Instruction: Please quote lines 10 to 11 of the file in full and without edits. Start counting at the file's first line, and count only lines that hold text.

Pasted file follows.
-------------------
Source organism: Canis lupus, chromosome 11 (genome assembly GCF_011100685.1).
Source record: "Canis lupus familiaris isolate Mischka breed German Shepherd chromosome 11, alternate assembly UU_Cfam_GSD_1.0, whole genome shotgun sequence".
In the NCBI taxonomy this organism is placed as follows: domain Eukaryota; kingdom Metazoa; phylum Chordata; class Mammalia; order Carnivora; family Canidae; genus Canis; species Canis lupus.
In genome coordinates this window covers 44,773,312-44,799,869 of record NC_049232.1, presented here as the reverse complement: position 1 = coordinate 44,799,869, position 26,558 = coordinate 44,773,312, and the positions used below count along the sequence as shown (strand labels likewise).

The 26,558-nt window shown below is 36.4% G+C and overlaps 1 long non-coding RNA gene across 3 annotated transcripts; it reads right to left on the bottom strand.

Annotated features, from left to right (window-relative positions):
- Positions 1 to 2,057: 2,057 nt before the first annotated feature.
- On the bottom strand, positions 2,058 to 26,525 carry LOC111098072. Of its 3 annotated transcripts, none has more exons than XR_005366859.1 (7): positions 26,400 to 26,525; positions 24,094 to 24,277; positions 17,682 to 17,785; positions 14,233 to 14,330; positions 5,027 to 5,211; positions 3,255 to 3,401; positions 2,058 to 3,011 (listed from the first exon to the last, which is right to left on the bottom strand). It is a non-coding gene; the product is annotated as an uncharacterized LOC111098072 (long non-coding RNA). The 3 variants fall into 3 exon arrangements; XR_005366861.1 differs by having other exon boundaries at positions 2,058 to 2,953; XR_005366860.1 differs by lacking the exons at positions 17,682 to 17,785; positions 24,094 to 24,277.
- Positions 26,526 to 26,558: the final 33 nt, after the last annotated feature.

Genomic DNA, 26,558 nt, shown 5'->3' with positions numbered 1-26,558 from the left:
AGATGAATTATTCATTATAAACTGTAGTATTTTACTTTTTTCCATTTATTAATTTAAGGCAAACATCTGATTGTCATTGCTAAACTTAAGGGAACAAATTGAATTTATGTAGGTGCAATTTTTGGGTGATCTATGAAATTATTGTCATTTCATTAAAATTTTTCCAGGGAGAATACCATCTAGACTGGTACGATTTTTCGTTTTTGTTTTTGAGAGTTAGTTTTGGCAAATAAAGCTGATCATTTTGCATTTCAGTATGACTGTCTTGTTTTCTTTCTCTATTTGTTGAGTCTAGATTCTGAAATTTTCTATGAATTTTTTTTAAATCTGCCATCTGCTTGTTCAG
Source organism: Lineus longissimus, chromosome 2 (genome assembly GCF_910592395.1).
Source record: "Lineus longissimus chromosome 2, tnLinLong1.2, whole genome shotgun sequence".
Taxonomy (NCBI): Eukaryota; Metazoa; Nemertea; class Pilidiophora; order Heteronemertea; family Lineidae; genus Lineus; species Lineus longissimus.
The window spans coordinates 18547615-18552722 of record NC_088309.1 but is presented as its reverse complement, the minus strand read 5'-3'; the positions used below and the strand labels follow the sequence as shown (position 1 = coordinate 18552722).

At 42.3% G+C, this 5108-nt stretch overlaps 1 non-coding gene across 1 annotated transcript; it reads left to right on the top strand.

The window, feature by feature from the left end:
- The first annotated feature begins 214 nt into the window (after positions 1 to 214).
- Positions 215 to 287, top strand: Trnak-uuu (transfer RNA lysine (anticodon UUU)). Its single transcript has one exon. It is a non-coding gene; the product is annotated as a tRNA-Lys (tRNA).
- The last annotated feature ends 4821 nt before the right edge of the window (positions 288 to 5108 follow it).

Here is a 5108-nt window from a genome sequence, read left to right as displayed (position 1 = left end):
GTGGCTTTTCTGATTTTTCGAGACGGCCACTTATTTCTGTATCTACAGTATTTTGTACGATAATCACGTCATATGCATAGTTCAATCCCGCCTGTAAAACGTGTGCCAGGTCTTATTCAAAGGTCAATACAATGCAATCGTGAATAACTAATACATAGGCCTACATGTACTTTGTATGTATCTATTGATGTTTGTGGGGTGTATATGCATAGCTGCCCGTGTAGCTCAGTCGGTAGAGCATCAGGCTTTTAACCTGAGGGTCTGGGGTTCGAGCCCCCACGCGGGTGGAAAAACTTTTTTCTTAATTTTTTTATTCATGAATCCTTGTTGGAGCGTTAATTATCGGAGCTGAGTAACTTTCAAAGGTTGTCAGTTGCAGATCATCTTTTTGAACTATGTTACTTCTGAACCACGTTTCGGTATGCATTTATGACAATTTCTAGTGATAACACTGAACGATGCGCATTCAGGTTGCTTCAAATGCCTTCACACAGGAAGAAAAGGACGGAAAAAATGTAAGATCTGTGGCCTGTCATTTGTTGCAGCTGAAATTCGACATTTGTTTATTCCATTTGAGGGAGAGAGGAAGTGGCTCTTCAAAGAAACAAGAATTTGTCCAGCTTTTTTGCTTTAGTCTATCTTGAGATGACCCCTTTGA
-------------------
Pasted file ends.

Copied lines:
Genomic DNA, 26,558 nt, shown 5'->3' with positions numbered 1-26,558 from the left:
AGATGAATTATTCATTATAAACTGTAGTATTTTACTTTTTTCCATTTATTAATTTAAGGCAAACATCTGATTGTCATTGCTAAACTTAAGGGAACAAATTGAATTTATGTAGGTGCAATTTTTGGGTGATCTATGAAATTATTGTCATTTCATTAAAATTTTTCCAGGGAGAATACCATCTAGACTGGTACGATTTTTCGTTTTTGTTTTTGAGAGTTAGTTTTGGCAAATAAAGCTGATCATTTTGCATTTCAGTATGACTGTCTTGTTTTCTTTCTCTATTTGTTGAGTCTAGATTCTGAAATTTTCTATGAATTTTTTTTAAATCTGCCATCTGCTTGTTCAG